International Development Professional
An international development professional, Arun Rana has over two decades of experience in areas of banking, private sector promotion, project management, agroforestry value-chain growth, international trade, journalism and communication that includes various executive and managerial roles. He has also worked extensively with the highest levels of Nepali bureaucracy, political parties and expatriates. He is the former Country Director, ICF Nepal.
Currently, Rana is involved with Samriddha Pahad and Rato Bangala Partnership Outreach Programme as board member. He is also active at Manavsewa Ashram as its advisor. Prior to that, Rana was with GIZ and Nepal Investment Bank.
Rana holds a Master’s in International Affairs/International Finance and Business from Columbia University, New York and a Bachelor’s in Communication from Goshen College, Indiana, US. He shares, “During my grad school at Columbia University, I got an opportunity to work as a short-term consultant at Goldman Sachs and JP Morgan, and it was a great learning experience for me.”
In this edition of Business 360, Rana shares his views on leadership and what it means to him.
How do you define leadership?
I have never thought about defining leadership but if you ask me about how I take on my leadership role then it would be a three-pronged approach, i.e., sustainability, talent and goodwill that are intertwined. What I believe is for any leader pursuing the leadership role, sustainability matters. Sustainability leads to a secure and bright future. Secondly, good talent is needed. For a leader who wants to do something better and make a change, they need those who are talented and skilled. A vibrant and motivated team always make things smoother. Lastly, it is goodwill; the goodwill of a company and stakeholders will add value to the work delivered. When there is sustainability and good talent, goodwill tends to be there and when there is sustainability and goodwill, there is a tendency to attract good talent. Hence, this has been my focus or my mantra while leading.
Is leadership ‘acquired’ or ‘inborn’?
For the most part, leadership is acquired and then it’s both, but then it is mostly acquired. In order to be a successful leader, more hard work is needed as opposed to more intelligence. I am sure that there are innate qualities that come but then it is more of a nurturing which plays a greater part in terms of leadership. Also, some leadership occurs genetically, for example, daughters of XYZ tend to be successful and go up very rapidly because of family ownership and all. Well, it will definitely help you to climb the ladder but in terms of inbuilt intrinsic nature, a lot has to be done.
What are ways to win over people or to create influence?
I believe one should focus on the empathetic side of their work, for example, whether or not my junior colleagues are wanting to come to work. If your junior colleagues are not wanting to come to work, then there is something wrong. Teamwork is shown by the motivated team members.Therefore, to motivate and win them over, creating a fearless environment is important. When there is fear there is no creativity and no creativity leads to machine-like (automation mode with less awareness) work. When there is no fear, there is creativity which means. You can be liberal while becoming politely assertive.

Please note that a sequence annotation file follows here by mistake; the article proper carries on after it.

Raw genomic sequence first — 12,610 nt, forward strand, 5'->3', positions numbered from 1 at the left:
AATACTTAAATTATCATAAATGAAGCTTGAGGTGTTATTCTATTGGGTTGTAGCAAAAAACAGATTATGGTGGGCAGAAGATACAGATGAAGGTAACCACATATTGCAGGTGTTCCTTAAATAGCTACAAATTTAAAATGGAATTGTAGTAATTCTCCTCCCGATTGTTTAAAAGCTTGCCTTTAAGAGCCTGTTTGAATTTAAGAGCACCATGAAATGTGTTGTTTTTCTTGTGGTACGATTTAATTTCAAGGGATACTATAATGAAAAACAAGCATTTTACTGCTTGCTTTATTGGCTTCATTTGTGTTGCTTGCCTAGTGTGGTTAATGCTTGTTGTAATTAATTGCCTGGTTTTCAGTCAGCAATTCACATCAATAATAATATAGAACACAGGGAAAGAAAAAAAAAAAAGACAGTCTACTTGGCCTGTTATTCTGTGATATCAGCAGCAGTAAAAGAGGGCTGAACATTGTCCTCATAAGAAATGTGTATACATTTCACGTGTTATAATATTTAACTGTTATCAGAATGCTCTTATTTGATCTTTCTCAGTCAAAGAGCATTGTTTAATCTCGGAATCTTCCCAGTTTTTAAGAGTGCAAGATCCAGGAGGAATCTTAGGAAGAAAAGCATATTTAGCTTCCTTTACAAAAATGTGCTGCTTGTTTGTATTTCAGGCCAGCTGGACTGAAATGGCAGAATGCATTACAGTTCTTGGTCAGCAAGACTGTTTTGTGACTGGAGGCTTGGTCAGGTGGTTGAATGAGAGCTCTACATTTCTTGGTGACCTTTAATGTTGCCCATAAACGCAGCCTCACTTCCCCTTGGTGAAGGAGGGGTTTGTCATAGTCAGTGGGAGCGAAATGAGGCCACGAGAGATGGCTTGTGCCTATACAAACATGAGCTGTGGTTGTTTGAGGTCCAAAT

The other thing that one can look into is the emotional side of things because if you are emotionally sound, you want to give your energy and do more work. The top priority should be the emotional health and well-being of an employee.
Creating a fearless environment, giving them opportunities and incorporating both personal and professional growth helps to create an impact. Personally, the supervisors that I have had in the past provided me with the space to debate with them, and to be open and this helped me a lot. I believe people will follow you when your intentions are better.
One incident that has tested your leadership ability and the way you handled it.
While working in an organisation, I had to lead teams, for example, a team looking into programmes and also an administrative team. As a leader, I had to facilitate the uneasiness that used to arise at times while working together. Believe me, leading a team and making everyone satisfied with their work might not be so easy. First, I try to facilitate my colleagues in such a way that they themselves will sit for a negotiation and solve the conflict on their own. But if that does not work, I try to become politely assertive. Further, even if a majority (i.e., in management team) has supported a cause, I may overrule it because sometimes the majority may not be right.
What aspects of your personality have helped you to serve various roles in the past?
Basically, my tendency to network which tends to happen effortlessly is one of the characteristics that has helped me deliver in various roles and situations. I believe this is one of the few qualities which could be inherent for me. Although I am an introvert, most people might perceive me for an outwardly oriented because for work-related matters, I tend to connect, talk and learn more from people I meet. When you are in a leadership position, it is essential for you to know about various fields even if that is not your area of expertise. Therefore, it is key to my growth.